My friend Amol told me a few months ago, “I think you have put on too much weight. You should get on a diet and fitness regimen.” I disagreed, telling him that I was quite okay, maybe a few pounds extra, but I was fit. I also said that I did not have time for a fitness programme. I hated him for being impolite and politically incorrect, and for commenting on my girth. I sulked, refused to call him or take his calls. We drifted apart.

After a few months, during a routine check-up I was alarmed when I stood on the weighing scale. It showed that I was a good 10kg heavier than I had assumed myself to be. I was forced to acknowledge that my trousers were not fitting of late and I was getting tired quickly. Amol’s words came back to me, and I joined the nearest gym. Within a few months I shed the excess pounds, feeling lighter and fitter. I called Amol, apologised for behaving like an idiot and thanked him for pointing out my problem. It also got me thinking that apart from him, none of my friends, relatives or colleagues had pointed out this issue to me. When I asked some of them, they said that yes, they felt that I had become overweight—but why say something and make me feel bad?

Silence is not always golden

Most of us go through life not speaking the truth, not being frank with our near and dear ones. Diplomacy may be required in certain relationships, I agree. But to avoid speaking the truth to your loved ones is as bad as lying. People in close relationships normally expect one another to be honest, and to give unbiased feedback. If we are always diplomatic, always avoiding ruffling feathers, always wanting peace and harmony at any cost, it is likely that we are leading a life that is far removed from the reality of things: a false life. Common sense tells us that nothing false can bring us long lasting happiness or peace.

It is better to be candid—it pays better dividends than compared to being diplomatic and avoiding speaking the truth. Sometimes one has to administer a bitter pill, so that eventually, a lot of good comes out of it.

Why we don’t tell the truth

Why do we shy away from speaking the truth? It has been my observation that most of us have the habit of saying one thing, while having something different on our minds. Our general tendency is to say nice things to others. Why hurt others? Why make them sad or unhappy? Why point out their shortcomings or deficiencies to them? Is it not better to keep quiet in order to maintain harmonious relationships? While this tendency is fine as far as certain distant relationships or acquaintances are concerned, it is generally not a good idea to avoid speaking the truth to near and dear ones. Your spouse, children, parents, close friends—these people need your honest feedback. But the problem is that we want to be in their good books. We don’t want to start an argument with them, or have a disagreement with them. Even if they are doing something grossly wrong, we want to avoid commenting on it, because our true comments are likely to strain or, in some extreme cases, even destroy the relationship.

Granted, our truth is likely to disrupt harmony and lead to conflict. But what is the use of a relationship in which one cannot even speak the truth? If couples cannot tell each other the truth, if parents can’t tell their child the truth [and vice versa], the entire relationship is weak.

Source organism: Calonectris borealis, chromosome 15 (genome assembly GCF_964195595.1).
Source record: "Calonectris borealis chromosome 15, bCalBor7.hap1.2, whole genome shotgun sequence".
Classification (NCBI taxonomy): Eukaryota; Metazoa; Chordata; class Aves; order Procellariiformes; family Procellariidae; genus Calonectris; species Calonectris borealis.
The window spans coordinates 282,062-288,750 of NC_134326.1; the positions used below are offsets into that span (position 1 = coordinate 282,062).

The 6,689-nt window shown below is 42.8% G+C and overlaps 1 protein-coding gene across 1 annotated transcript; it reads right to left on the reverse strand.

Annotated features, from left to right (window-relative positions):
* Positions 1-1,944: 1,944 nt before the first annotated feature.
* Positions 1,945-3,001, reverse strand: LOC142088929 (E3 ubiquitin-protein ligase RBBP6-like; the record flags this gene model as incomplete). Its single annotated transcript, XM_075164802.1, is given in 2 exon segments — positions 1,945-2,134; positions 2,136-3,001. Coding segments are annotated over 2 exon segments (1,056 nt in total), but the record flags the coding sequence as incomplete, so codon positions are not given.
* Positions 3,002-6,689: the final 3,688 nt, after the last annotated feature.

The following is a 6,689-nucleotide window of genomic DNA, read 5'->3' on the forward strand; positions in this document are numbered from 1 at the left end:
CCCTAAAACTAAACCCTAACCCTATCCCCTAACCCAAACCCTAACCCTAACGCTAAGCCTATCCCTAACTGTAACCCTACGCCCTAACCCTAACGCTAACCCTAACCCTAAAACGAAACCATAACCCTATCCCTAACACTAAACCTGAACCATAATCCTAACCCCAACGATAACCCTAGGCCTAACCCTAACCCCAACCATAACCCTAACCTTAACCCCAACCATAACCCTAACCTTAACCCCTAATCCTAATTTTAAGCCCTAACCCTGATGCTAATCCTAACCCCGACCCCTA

The truth matters

A few years ago, a lady known to us was going through a difficult time with her husband. She was seriously considering leaving him. Most of her close friends and relatives endorsed her views. When I told her that such difficult times arose in every relationship and that it is better to forgive and forget and carry on with the marriage, she didn’t like it. She was hurt that I did not see her agony and distress and she walked away in a huff.

Later, she sat down and thought about the pros and cons of leaving her husband. Good sense prevailed and she decided to continue with her marriage. She did have to make adjustments and compromises, and had to accept many things she did not want to, but eventually things settled down. Her husband too was grateful that his wife did not leave him and changed his attitude.

Many years have passed since and both husband and wife are truly grateful for the piece of honest advice I gave them. Today, they trust my feedback and opinion. Had I been diplomatic, or said what the lady wanted to hear, things would have turned out quite differently, and I’m sure both of them would have been unhappy. I took a risk in telling her the truth, I lost her friendship for some time, but eventually, the truth is what sorted things out for everyone.

But silence is better than lying

It is my opinion that if you don’t want to speak the truth, then it is better not to say anything, rather than stating a false opinion, just to make the other person happy. Remember, no one can really make another person happy permanently. Your lies might make the other person happy briefly, but the truth has a nasty habit of surfacing, sooner than later. That day, you will lose more than you have gained. The best thing is to be honest, the next best—to be silent. Behaving as if you really love somebody when you actually dislike him or what he is doing is the worst injustice that you could do, not only to the other person, but also to yourself. So always be candid.

Adapted with permission from Why Not Use Some Common Sense?, by P V Vaidyanathan, published by Leadstart Publishing Pvt Ltd.

This was first published in the June 2015 issue of Complete Wellbeing.


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